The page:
Goshitel's a pretty fun word to pronounce in a bad American accent. So what is a goshitel? Simply put, a goshitel is a cozy little closet that some people call "home" and others call "storage space." More nicely and appropriately put, it's an inexpensive living alternative similar to a dorm, usually for university students looking to get their study on.
I can't speak for goshitels or goshiwons in general, but from my personal experience (see video above), it was really clean and well-kept, always well-stocked with free rice, eggs, kimchi, and ramen, and aside from the occasional slamming door, very quiet. I definitely didn't get that homey community feel I got from my hasuk-jip, but I did run into a couple nice people in the kitchen-dining-laundry room from time to time. And you know what? It was kind of neat being able to reach everything I needed within comfortable arms' length. :)
The reason I moved into one for a few months last summer was simple - I wanted air conditioning! My friend scared me into believing the horrors of living AC-less in Korea (dying of heat and being bitten alive by mosquitoes), and I decided straightaway that I wouldn't be able to handle anything remotely close to that. We went searching for an AC-ed hasuk, but none of them met my cleanliness standards given the short turn around time. I was slightly worried that I'd develop claustrophobia, but surprisingly, I rarely felt that way, maybe because I broke up weekends by crashing at relatives' and tended to not stay in the room for long periods at a time. :)
P.S. In case you're curious, here's the "well-being tel" I bunked up in: http://www.id.wbtel.net/ My room went for about 350,000 won, but it was window-less (yeah, I don't recommend that), while some of the ones with bathrooms in the unit were as high as five or six hundred thousand. On a side note, when one of my friends came to visit, she stayed in a room with a bathroom, and unfortunately, the ventilation wasn't so great, which kind of gave the room an interesting funk. On another note, goshitels are also great low-cost alternatives to hotels, especially if you don't plan on staying inside much - her room cost about $100 for a week!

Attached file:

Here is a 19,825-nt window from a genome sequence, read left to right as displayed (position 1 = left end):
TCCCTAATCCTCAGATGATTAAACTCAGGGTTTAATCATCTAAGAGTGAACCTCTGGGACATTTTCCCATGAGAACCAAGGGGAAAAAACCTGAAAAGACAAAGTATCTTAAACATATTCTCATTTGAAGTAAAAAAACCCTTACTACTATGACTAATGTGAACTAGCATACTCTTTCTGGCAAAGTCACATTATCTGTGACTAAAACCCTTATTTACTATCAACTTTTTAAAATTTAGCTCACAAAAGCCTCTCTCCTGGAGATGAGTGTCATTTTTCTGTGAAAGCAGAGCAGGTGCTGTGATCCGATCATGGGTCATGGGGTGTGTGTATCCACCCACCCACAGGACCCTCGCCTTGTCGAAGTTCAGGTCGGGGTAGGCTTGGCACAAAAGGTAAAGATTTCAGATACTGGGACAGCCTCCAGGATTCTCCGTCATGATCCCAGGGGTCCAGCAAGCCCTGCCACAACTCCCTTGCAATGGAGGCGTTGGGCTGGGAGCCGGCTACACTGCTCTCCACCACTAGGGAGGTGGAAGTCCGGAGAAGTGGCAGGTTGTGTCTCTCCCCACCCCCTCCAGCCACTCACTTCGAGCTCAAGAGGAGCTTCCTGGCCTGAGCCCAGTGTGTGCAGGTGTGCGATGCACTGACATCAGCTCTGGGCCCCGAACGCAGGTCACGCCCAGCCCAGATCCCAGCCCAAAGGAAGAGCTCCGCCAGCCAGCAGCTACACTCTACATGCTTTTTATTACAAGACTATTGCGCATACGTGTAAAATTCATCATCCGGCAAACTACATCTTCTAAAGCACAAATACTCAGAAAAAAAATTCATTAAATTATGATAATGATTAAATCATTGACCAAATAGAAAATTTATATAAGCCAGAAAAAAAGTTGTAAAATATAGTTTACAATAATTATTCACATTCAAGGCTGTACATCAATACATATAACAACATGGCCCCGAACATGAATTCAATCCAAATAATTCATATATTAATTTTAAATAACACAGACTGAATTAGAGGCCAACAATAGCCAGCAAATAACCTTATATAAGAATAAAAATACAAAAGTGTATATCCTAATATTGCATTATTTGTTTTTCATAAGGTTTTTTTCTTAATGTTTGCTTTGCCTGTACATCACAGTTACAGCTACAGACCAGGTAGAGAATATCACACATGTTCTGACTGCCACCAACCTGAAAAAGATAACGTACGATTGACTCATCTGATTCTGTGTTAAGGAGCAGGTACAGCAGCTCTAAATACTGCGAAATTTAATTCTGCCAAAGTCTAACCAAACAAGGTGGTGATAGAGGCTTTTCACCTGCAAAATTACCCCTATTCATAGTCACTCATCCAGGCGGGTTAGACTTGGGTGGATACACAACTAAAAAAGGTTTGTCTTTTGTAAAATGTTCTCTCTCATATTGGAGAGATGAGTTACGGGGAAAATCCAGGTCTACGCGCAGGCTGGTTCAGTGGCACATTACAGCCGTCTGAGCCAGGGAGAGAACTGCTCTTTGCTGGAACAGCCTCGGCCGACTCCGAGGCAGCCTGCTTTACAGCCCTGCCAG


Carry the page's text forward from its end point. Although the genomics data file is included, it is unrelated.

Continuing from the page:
I don't eat beef burgers, but MC does, and last year, he gave Lotteria's rice bulgogi burger a generous 5/10 rating. I managed to take a bite of the rice "bun," and you know what, it wasn't half bad. I bet this thing would sell pretty well in Hawaii, home of McDonald's Portuguese sausage, eggs, and rice breakfast!
PS. Is it just me or does the burger wrapper seem a little... inappropriately amusing?
I'm not much of a meat eater so I may be a bit biased, but this is definitely a place you should try at least once - its extravagant spread of vegetarian temple food, clean flavors, and decor warrant a visit - and it's a particularly good experience for out-of-towners.
Mmh, nothing like 16,000 strands of stretched out sugar wrapped over nuts to satiate your sweet tooth!
You can find these 꿀타래, or dragon's beard candy, stands in touristy areas like Insadong and Myeongdong; they can draw quite a crowd with their enthusiastic cries of candy making joy in just about any language you please. (Well, for the record, I've only heard it in Korean, English, Japanese, and Chinese.) Is that really 16,000 strands, you say?!
Every single American friend I've introduced dak kalbi (닭갈비) to has taken quite the liking to it. How could you not? Watch Stephanie as she becomes mesmerized with the yum-yum-in-the-tum-tum stir fry. I think I'm going to open up my own place stateside. Would you come visit?
There's nothing like deep fried goodness and rice cakes soaked in chili pepper paste, especially when you're in need of a quick bite or cheap eats (particularly nice after a few too many drinks). I can't say I'm 100% confident that it's completely sanitary, but it sure is tasty. ^^